6 Early Warning Signs Of Pancreatic Cancer Υοu Should Know

Pancreatic cancer has a bad reputation, and for good reason. According to the National Cancer Institute, pancreatic cancer is the third leading cause of cancer death in the United States, after lung and colon.

“There are very few early symptoms of pancreatic cancer, which makes it difficult to diagnose in the early stages,” said Heinz-Joseph Lenz, MD, a USC Keck Medical Oncologist and Professor of Medicine at the Keck School of Medicine. said. of USC.

In addition, the location of the pancreas makes it difficult for doctors to feel the tumor during routine examinations. The pancreas is located deep in your body, between your stomach and spine. Often, this means the cancer is not detected until it has spread, making it difficult to treat. Pancreatic cancer symptoms can be difficult to identify, but Dr. Lenz shares seven signs that should be on the lookout for your doctor.

  1. Jaundice
    One of the most common symptoms of pancreatic cancer is jaundice. It is a disease that causes your eyes and skin to turn yellow due to the accumulation of bilirubin, a yellow substance produced in the liver.

“When a tumor grows in the pancreas, it pushes against your bile duct system and creates a blockage that causes bile to build up, which is called jaundice,” says Dr. Lenz.

If the cancer starts in the “head” of the fish-shaped pancreas, the tumor may be small and early-stage jaundice.

  1. Itchy skin
    The same accumulation of bilirubin that causes jaundice can trigger another symptom of pancreatic cancer: itchy skin.

Itchy skin or itching that doesn’t clear up or doesn’t go away after a few weeks is a symptom you should talk to your doctor about.

  1. Changes in stool and urine
    Discolored urine or stool is another problem with bilirubin and can be a sign of pancreatic cancer. “You may have darker-than-normal pee and lighter-colored stools,” says Dr. Lenz.

Excess bilirubin can turn urine brown. However, bilirubin blockage can cause the stool to be pale in color.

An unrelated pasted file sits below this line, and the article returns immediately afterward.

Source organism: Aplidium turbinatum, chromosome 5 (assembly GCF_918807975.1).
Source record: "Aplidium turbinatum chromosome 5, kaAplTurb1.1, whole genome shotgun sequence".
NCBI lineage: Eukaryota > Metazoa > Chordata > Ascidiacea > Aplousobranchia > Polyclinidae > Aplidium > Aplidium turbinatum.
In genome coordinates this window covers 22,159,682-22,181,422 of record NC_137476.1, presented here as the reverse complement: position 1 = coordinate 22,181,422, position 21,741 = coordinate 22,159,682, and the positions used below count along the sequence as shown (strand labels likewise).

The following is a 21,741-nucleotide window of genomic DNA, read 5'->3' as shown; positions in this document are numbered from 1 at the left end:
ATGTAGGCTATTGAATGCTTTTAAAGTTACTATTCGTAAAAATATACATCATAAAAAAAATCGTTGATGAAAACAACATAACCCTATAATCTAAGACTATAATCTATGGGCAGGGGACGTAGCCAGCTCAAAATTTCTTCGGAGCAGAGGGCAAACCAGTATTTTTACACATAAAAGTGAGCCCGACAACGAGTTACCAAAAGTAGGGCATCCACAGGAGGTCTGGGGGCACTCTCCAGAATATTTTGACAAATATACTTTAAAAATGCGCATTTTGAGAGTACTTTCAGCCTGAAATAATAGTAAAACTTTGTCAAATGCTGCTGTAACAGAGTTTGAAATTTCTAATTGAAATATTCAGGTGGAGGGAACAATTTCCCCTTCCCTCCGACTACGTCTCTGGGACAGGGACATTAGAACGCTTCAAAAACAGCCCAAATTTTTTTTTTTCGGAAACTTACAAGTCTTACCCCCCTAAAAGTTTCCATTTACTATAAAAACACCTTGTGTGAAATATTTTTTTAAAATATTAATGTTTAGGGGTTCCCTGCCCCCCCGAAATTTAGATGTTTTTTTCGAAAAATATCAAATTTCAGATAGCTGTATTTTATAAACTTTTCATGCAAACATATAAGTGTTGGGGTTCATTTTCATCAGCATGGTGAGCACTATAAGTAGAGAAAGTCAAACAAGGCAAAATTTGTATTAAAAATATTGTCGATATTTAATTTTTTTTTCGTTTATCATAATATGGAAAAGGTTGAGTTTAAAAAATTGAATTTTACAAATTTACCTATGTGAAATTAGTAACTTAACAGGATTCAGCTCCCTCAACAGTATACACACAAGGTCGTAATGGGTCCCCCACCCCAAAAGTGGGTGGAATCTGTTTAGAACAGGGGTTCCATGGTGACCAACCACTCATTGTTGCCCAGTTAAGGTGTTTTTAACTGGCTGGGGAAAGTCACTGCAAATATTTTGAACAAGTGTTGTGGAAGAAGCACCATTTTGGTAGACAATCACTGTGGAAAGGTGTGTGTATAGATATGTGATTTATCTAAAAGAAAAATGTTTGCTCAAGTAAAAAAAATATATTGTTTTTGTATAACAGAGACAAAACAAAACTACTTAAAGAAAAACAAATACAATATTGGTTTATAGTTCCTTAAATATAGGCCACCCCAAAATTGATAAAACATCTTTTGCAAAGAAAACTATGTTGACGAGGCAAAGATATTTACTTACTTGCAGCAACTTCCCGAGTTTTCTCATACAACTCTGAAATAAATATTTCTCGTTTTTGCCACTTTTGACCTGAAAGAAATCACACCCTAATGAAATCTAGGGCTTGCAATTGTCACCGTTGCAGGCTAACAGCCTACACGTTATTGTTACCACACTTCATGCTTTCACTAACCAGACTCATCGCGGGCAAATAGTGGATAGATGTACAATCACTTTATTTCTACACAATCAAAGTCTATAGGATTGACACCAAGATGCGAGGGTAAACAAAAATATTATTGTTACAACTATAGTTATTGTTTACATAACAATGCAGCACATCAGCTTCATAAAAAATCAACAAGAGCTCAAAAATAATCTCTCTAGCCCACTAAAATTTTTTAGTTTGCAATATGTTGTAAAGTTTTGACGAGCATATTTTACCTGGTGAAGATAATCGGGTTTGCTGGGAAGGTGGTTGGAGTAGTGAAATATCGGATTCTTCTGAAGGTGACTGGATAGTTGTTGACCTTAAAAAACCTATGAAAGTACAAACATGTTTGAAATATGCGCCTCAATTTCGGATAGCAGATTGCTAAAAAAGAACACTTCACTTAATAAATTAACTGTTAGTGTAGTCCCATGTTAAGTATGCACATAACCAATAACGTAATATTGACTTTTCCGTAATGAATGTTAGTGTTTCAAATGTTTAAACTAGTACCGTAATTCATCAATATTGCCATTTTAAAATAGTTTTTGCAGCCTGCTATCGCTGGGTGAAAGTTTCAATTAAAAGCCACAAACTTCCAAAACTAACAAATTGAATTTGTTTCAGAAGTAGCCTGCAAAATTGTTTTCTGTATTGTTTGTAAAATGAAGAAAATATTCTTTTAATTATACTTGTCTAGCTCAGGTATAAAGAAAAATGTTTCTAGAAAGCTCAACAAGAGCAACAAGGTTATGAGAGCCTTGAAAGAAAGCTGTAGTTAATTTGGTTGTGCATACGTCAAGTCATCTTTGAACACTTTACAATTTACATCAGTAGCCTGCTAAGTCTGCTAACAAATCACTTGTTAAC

“Pancreatic cancer prevents the proper enzymes from getting into the gut and breaking down fat, making the stool look more greasy,” he says.

If any of the described symptoms appear and last more than a week, you should consult a doctor.

Dr. Heinz-Joseph Lenz

  1. Digestive problems or weight loss
    Pancreatic cancer can cause digestive problems or sudden, unexplained weight loss. “If the pancreatic juices aren’t flowing, digestion isn’t completed, which can lead to bloating, loss of appetite, and weight loss,” says Dr. Lenz. If the tumor presses on the stomach, nausea and vomiting may occur.
  2. Abdominal and back pain
    Another symptom to look out for is abdominal or back pain. This type of discomfort is more likely to occur when a tumor occurs in the “body” or “tail” of the pancreas.

“If the tumor is in the body or tail of the pancreas, symptoms may appear much later,” says Dr. Lenz. “This means that the tumor may be larger before you experience pain or discomfort in your abdomen or back.”

If you have unexplained abdominal pain for more than one to two weeks, we recommend that you get checked out.

  1. Blood clots in the legs or lungs
    For some people, blood clots can be the first sign of pancreatic cancer. This can manifest as a blood clot in the leg called a deep vein thrombosis (DVT). Or it could be a pulmonary embolism (PE), a blood clot that forms in the lungs.

“Although blood clots can be a symptom of pancreatic cancer, they are often caused by other medical conditions,” says Dr. Lenz.

  1. Sudden onset of diabetes
    Pancreatic cancer disrupts insulin production, leading to the sudden onset of diabetes, according to the National Cancer Institute. In general, diabetes develops over time, so it’s important to see a doctor if you experience any unexpected symptoms.

Talk to your doctor about any symptoms.
It is very difficult to detect this disease early, so it is important to get checked immediately if you have symptoms of pancreatic cancer.

“If any of the described symptoms appear and last more than a week, you should see a doctor,” says Dr. Lenz.

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